It’s more personal proof that the ‘idea’ of the story is only one of many ingredients. It’s the seed that grows into who knows what. The end result might not have any evidence of what the seed looked like… let the story go where it wants, and don’t try to force it in your original direction!

 

Little islands of life

I like to take breaks at work to walk around and think, but it was raining so I walked around in the parking garage. With springtime arriving, the spiders are out in force, and I noticed that nearly every overhead light I walked under was surrounded and covered in spiderwebs, with multiple spiders clearly visible–a few I even saw in the process of building. These were not dead webs piled up over time, but new arrivals, and all of them centered on light sources that would draw insects into those webs.

How could these spiders know to build their webs around the lights? Light sources other than the sun like that are a new invention that the spiders could not have yet adapted to…

But of course, it’s not the light attracting the spiders. Instead it’s the same thing that draws them into your house in the winter: the heat.  Each light fixture is a hospitable planet in the cold emptiness of space.

Temperature differences are often a focal point of life. Life on earth is thought to have started at thermal vents in the deep ocean, those cracks of heat in the icy depths…

I wonder, if life capable of interstellar travel exists in the universe, whether it would even bother dealing with planets. Would they not go straight for the greatest temperature difference of all, that of stars and space? Maybe the alien life we’re looking for is orbiting our sun, and soaking up endless energy, instead of bothering with little, cold, rocky us.

 

 

 

If on a winter’s night a traveler, by Italo Calvino

Maybe you’ve been watching my videos on this book, or maybe not! I have gotten tired of making them. I think writing is more my style than talking. But this book is definitely my style, and is one of the best things I’ve read, ever! I think it might be in my top 10 favorite books ever.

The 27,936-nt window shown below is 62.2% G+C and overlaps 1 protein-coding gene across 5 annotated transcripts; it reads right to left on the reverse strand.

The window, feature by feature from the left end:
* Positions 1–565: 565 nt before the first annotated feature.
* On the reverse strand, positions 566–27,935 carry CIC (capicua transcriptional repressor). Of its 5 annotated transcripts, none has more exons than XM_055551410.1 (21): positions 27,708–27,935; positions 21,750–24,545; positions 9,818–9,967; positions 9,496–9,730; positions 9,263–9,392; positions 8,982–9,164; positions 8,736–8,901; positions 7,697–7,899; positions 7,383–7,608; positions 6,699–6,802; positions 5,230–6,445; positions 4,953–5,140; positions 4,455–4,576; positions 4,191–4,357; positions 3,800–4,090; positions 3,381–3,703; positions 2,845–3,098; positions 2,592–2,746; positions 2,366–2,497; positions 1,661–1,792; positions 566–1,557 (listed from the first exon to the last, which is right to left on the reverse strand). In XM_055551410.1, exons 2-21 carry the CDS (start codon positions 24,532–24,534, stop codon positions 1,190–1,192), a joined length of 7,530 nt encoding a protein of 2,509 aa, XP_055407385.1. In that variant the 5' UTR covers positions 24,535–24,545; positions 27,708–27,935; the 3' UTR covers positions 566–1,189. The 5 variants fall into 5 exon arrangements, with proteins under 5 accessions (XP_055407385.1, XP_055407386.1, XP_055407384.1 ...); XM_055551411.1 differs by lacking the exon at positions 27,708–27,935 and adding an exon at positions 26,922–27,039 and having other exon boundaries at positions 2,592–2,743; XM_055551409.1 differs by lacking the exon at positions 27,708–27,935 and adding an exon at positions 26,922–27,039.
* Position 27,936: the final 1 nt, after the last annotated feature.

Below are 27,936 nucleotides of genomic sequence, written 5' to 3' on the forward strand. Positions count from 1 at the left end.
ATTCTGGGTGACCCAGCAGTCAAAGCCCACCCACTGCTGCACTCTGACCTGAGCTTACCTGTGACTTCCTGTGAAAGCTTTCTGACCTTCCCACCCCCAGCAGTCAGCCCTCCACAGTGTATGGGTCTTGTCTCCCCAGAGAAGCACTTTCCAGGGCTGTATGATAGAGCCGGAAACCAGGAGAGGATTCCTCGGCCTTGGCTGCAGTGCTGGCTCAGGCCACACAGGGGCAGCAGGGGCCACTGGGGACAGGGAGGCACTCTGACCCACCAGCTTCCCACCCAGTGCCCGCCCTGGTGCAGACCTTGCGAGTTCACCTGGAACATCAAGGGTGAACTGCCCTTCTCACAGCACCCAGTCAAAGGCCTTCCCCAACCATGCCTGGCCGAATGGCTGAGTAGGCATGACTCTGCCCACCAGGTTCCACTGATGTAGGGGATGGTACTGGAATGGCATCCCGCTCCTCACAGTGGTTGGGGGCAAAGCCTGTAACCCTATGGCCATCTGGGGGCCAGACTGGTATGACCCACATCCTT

Why do we write? What is story? Why do we read? What are we after in each story as a reader or as a writer? All of these questions are a focus in this book.

This is a book made of beginnings, and interruptions. In short, it is a series of shorts that are framed as various books that you, the reader, keep getting interrupted from reading. But really it is a question about what makes a story a story. Does a story need to have an end?

Every page of this book was gold and I wanted to highlight all of it. I bought the kindle version even though I was listening to it, so I could do just that.

Read it if you have an interest in strange story structure, prose over plot, or just like things that make you think!

Mirrors, everywhere

Strange writing styles

I’ve started reading ‘Out’ by Christine Brooke-Rose. This one is described as an ‘experimental’ novel, and it certainly reads that way. The writing style is very strange so far, with repetitive descriptions of the surrounding environment, with characters left in a sort of confusing fog. I’m finding it very interesting, and enjoying how I have to sort of think and puzzle out what the heck is going on.

The focus often falls on the very small, while things that are probably important are ignored by the character. In the opening for example, he watches two flies ‘making love’ on his knee, while people are talking around him. Later he’s watching a square of light on the table, or thinking about how the way people are standing form different chemical bonds with their feet.

Some of it is so beautiful, and I feel that the writing is more important than the story for me these days, so I’m liking it a lot so far.

Ideas on how I want to write a future story are appearing…